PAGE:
metalsmithing guilds. You won’t have to worry about liability
insurance, and the overhead is low. They take care of the
advertising, getting the people signed up, and you don’t have to
worry about theft in your own studio.

    -What would be the workshop cost, materials fee and how much
would the hosting facility get? 

You set a price that will be equal to what you produce in your own
studio in a day. Take into consideration how many days total you will
be away from your studio, because it takes away from your available
production time. Also include meals, mileage and housing if you are
teaching outside of your home area. This will determine your base pay
that you will use to tell them how much you expect to be paid. You
will provide them either with a kit fee and supply the materials, or
you will give them an idea of how much each student will probably pay
for their materials bought at the workshop. They will set their own
price to the students from this

    -the tools students would need and cost of these tools 

If you are not in a situation where tools are supplied by a studio,
a neat solution that was offered by a metal teaching school I
recently taught at, was a tool kit they rented out. It had all the
basic hand tools needed for out-of-towners, and there were add on
kits for specific classes, such as the stone setting. Each kit was in
a roll-up package, slotted for the various tools, so they could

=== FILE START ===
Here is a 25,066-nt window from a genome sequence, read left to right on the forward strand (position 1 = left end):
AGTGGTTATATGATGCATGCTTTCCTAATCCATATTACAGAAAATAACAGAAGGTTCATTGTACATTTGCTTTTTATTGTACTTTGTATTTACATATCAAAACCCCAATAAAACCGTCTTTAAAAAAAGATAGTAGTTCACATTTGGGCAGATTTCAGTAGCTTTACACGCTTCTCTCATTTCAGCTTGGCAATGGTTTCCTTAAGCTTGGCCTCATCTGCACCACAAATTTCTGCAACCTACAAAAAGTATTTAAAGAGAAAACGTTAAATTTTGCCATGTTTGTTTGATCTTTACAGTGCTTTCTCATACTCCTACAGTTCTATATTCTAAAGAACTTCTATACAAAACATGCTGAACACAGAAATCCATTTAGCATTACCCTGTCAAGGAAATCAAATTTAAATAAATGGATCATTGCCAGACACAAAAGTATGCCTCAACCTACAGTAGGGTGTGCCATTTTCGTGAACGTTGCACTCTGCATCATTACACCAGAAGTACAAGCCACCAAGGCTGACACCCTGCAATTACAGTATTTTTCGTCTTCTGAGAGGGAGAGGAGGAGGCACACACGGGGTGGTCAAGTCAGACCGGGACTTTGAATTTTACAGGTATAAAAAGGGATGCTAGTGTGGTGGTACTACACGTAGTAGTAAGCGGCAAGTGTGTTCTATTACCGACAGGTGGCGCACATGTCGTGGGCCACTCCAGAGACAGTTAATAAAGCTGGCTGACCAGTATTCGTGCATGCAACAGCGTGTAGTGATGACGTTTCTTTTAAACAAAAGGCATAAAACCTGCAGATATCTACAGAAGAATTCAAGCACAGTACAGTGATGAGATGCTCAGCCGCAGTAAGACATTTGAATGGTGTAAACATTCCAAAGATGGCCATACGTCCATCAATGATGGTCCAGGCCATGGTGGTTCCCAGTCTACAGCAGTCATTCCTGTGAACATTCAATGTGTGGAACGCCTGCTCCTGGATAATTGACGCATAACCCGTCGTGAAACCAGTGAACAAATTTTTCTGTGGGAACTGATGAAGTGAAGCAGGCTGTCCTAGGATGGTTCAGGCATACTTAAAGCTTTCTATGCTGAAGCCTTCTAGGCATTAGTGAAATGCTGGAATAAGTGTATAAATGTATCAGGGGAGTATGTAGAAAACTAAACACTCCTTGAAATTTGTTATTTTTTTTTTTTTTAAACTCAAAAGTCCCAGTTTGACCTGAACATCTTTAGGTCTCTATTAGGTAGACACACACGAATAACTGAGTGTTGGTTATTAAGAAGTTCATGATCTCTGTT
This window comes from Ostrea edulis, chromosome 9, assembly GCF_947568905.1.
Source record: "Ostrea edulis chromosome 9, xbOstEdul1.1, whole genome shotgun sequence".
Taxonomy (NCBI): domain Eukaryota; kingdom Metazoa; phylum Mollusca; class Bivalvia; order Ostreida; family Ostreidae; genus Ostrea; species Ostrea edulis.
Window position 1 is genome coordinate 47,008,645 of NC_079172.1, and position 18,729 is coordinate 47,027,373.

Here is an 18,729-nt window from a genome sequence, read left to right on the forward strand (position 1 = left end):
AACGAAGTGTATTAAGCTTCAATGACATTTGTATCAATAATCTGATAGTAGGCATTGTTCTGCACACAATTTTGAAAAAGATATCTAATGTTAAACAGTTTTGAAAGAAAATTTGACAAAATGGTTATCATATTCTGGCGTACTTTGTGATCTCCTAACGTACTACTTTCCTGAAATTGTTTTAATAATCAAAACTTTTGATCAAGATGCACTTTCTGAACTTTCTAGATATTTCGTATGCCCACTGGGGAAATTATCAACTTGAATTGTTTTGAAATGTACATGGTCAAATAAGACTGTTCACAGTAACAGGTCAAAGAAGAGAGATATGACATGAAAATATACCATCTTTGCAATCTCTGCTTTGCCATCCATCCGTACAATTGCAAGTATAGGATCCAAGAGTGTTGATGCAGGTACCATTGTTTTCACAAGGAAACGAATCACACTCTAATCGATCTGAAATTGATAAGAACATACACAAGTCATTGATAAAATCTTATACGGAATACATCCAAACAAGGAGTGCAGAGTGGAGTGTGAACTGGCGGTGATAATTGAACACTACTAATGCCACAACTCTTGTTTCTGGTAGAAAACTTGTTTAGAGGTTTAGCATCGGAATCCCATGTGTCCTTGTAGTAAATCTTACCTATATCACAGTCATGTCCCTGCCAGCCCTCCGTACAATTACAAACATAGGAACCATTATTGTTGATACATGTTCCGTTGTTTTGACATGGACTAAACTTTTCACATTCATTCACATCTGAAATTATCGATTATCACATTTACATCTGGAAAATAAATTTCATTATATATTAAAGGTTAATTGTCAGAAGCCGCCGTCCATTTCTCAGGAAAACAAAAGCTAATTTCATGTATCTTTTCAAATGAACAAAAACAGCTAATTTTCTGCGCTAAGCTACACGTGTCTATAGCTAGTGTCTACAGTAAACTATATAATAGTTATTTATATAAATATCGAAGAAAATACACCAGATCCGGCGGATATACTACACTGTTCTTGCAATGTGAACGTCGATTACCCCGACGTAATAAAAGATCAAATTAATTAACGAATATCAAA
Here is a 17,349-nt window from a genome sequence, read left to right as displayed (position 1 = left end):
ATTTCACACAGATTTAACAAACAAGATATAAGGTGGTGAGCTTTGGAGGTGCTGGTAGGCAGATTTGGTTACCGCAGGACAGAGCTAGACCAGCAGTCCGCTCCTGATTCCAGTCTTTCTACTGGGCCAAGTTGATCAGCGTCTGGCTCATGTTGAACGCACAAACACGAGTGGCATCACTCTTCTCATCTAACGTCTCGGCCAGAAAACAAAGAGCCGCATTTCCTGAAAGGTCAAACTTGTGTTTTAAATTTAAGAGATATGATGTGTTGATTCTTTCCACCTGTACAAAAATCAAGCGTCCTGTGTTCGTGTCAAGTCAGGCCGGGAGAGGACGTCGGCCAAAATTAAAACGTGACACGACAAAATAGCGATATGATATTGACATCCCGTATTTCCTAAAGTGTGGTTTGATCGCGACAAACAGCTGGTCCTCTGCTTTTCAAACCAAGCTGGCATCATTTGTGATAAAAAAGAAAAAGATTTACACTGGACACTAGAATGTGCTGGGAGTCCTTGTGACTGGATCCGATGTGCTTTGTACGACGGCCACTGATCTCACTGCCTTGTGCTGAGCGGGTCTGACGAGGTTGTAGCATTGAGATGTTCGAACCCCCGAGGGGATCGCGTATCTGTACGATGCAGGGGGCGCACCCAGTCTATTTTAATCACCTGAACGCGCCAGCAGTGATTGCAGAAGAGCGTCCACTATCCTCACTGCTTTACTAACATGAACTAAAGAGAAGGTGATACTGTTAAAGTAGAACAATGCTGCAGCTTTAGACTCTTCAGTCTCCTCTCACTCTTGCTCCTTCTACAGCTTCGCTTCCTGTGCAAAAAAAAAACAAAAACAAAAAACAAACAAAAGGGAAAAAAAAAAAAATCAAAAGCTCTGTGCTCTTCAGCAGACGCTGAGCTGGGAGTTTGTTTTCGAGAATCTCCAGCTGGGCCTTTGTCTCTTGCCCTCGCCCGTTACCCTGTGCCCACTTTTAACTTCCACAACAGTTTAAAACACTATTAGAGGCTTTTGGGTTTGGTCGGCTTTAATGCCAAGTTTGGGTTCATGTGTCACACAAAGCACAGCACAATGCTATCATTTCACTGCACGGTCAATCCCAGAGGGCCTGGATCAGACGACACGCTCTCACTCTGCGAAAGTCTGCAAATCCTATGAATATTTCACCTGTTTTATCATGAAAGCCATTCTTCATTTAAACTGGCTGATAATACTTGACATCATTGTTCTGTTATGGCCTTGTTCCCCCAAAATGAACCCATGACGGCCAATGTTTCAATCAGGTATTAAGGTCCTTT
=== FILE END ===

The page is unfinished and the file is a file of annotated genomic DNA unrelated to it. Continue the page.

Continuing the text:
immediately identify if a tool was missing. Each tool had been
plastic dipped in a awful color they had mixed up, and probably not
easily replicated, so that expensive tools couldn’t be replaced with
inferior tools.

It was an elegant and innovative solution, especially for those that
had to fly. They didn’t have to worry about missing tools or getting
through the new security checks with a carry on with suspicious
looking items. I think the basic tool kit was $15 rental fee, whether
they had it for a day workshop, a week workshop, or if they were
there for a whole semester. There was also a deposit fee that was
returned when the tool kit was returned.

    -any basic metalworking I might feel the students
would benefit knowing given out in photocopied handouts 

If you are working with colleges, it helps to identify the skill
level required of a subject area you will be teaching. Beginning
level needs no skills to accomplish the projects, intermediate needs
one or two semesters background, advanced needs one year or more, or
comparable skill sets from their own experience, subject to your
permission and a way to adequately assess their skills, via interview
or samples of their work.

You can make up sets of masters for photocopies to hand out to
students that will be taking classes, and have them topic specific.
This way you can pull whichever masters you need for specific
classes. Handouts are invaluable, when used in conjunction with oral
instructions. They allow the students to check the steps in case they
forgot to write something in their notes, and they allow them check
the handout first for a solution before breaking into the lecture
part of the class at a critical time when uninterrupted flow is best.

Make sure you have your name and contact is on the
handouts, or staple a business card to the handouts, so your students
will be able to contact you at a later time for clarification,
troubleshooting, asking when you’ll be doing the next workshop, or
passing the card on to someone else who might be interested in your

Katherine Palochak